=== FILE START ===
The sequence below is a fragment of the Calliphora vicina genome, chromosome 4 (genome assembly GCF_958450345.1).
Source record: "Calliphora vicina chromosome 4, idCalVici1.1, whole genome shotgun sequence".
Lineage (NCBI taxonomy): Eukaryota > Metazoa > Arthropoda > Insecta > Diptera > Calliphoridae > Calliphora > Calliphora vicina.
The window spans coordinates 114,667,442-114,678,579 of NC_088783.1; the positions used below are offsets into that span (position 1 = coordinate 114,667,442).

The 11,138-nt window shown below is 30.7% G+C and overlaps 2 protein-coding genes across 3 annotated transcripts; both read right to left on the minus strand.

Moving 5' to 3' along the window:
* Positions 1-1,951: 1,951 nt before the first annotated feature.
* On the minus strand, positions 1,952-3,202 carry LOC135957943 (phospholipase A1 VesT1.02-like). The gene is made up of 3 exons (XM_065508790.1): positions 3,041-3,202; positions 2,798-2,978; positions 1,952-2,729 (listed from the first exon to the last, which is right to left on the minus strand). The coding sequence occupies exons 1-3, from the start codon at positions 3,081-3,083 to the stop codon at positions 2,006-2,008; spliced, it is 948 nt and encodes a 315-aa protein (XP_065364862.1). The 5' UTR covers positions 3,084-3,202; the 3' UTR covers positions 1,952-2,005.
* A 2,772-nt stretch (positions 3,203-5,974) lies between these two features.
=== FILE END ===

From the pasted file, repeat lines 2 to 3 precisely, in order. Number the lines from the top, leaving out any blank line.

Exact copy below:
Source record: "Calliphora vicina chromosome 4, idCalVici1.1, whole genome shotgun sequence".
Lineage (NCBI taxonomy): Eukaryota > Metazoa > Arthropoda > Insecta > Diptera > Calliphoridae > Calliphora > Calliphora vicina.